What Colour Is That Dress?
There was however a simple scientific answer relating to our inbuilt white balance filtering. The saga of the dress did get me thinking about colour and pigment. It reminded me of a canvas swatch I painted about 10 years ago to demonstrate the quality of genuine pigment in artists paint.
On the left of the canvas I painted swatch with Chromacryl warm blue. On the right side of the canvas I painted with Atelier ultramarine blue. When they were painted they looked very similar in colour, hue and opacity. Over the past decade the canvas has been inside Art House, not exposed to any direct sunlight. As you can see the Chromacryl has all but faded to grey and has become transparent. The Atelier however has retained all its qualities and remains vibrant and opaque.
The difference: Chromacryl is a student quality paint that is made using cheap synthetic pigment. Its main use is in teaching students how to push the paint across a canvas with a brush. Atelier, in contrast, is an artist's quality paint made from genuine pigment which is lightfast. Some of those pigments can be difficult to source and therefor the cost of genuine artists paint is always more than the cheaper in quality student paint. Genuine lapis lazuli for example is sourced in the middle east.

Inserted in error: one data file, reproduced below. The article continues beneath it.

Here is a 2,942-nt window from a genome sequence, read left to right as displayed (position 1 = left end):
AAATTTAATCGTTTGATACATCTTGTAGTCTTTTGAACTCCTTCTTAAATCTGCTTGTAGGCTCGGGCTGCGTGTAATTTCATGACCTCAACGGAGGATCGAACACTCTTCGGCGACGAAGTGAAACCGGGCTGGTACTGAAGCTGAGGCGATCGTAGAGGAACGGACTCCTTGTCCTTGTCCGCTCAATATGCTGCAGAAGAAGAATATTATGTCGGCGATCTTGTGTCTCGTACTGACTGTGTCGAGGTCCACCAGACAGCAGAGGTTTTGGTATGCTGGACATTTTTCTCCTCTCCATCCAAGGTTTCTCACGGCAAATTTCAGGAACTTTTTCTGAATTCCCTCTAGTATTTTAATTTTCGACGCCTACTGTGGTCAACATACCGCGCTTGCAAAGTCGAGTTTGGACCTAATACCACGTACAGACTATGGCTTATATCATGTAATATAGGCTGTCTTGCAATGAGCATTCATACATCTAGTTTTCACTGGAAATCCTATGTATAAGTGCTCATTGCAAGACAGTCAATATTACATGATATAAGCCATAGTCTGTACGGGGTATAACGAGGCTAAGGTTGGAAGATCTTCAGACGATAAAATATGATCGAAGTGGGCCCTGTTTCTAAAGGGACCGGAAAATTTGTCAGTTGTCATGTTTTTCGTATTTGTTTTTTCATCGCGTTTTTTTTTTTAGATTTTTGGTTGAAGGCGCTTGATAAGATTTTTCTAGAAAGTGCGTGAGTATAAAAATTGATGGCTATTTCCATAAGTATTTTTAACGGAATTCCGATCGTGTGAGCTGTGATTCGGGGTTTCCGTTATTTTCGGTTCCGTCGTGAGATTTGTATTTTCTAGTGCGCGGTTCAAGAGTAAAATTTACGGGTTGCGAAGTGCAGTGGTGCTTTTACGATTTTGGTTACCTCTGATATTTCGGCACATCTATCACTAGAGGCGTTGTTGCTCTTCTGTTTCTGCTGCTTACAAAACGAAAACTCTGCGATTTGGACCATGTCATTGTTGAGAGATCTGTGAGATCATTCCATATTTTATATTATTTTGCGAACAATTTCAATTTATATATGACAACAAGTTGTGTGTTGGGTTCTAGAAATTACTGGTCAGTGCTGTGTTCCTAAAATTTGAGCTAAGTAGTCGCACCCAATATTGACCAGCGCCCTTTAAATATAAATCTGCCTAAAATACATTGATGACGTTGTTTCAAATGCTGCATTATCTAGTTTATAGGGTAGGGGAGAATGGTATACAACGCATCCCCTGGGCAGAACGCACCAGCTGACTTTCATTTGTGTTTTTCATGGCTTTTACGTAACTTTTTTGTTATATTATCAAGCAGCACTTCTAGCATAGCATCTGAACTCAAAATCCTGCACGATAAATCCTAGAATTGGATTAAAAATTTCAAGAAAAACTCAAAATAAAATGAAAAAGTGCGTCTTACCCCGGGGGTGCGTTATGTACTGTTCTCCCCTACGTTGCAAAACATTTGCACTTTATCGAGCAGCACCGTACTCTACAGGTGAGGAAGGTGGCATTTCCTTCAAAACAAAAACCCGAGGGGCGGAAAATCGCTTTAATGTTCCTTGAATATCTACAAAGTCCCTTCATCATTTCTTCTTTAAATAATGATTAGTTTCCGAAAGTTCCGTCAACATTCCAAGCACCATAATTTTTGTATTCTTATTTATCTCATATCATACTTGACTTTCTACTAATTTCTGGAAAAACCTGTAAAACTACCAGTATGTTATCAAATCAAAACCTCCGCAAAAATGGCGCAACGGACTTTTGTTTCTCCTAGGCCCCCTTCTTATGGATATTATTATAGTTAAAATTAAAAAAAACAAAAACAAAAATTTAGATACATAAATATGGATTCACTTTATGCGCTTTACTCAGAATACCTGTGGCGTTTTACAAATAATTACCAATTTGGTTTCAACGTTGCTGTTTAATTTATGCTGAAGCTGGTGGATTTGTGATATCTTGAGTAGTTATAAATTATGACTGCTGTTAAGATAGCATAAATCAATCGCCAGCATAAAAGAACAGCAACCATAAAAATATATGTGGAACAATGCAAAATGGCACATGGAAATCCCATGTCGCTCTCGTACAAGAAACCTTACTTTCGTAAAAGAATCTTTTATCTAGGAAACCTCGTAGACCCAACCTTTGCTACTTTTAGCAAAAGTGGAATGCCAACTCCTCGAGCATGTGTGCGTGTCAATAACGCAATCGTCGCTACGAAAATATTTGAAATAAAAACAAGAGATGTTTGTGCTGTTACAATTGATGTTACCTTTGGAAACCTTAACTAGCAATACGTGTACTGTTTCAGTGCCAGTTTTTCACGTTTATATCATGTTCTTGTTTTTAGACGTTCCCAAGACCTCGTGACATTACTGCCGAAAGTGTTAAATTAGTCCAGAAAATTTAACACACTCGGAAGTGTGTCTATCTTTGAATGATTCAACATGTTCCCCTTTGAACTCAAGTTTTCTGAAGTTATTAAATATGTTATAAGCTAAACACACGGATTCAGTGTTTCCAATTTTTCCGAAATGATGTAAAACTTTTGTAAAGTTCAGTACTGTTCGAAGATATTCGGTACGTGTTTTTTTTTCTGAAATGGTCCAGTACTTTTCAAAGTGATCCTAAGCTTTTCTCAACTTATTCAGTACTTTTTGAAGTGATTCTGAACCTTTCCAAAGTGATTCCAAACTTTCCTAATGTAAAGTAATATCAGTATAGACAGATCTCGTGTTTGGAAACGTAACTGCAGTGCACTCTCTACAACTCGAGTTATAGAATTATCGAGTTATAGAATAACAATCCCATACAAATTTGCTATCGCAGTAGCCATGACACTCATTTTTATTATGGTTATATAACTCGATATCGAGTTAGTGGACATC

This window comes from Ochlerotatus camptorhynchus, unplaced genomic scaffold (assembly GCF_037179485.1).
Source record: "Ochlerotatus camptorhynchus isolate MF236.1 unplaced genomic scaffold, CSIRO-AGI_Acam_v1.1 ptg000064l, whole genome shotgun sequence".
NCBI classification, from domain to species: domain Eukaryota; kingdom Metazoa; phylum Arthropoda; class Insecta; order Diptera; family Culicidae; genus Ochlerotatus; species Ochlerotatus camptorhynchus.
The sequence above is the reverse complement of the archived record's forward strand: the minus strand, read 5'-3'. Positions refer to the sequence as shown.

The dillemna: While trained artists understand quality of pigment, many painters remain unaware of the difference and are attracted to the convenience of lower priced paint and other products. While this might be temporarily good for the painters wallet, its a disaster for the buyer and the painters long term reputation and career.
The recommendation: If you are buying a painting from a reputable artist, you probably have nothing to worry about. If you are buying a painting from a lesser known artist, ask them what paint they use and if its artist quality. If you are a painter and you want to sell your work, avoid using cheaper paints and other products. The two dollar shop does not sell artist quality products. Respect the quality of your own work and ensure the buyer will be seeing what you painted decades later, rather that seeing a shadowy vanishing act. Imagine if Vincent Van Gough had used cheap pigment on Starry Night?
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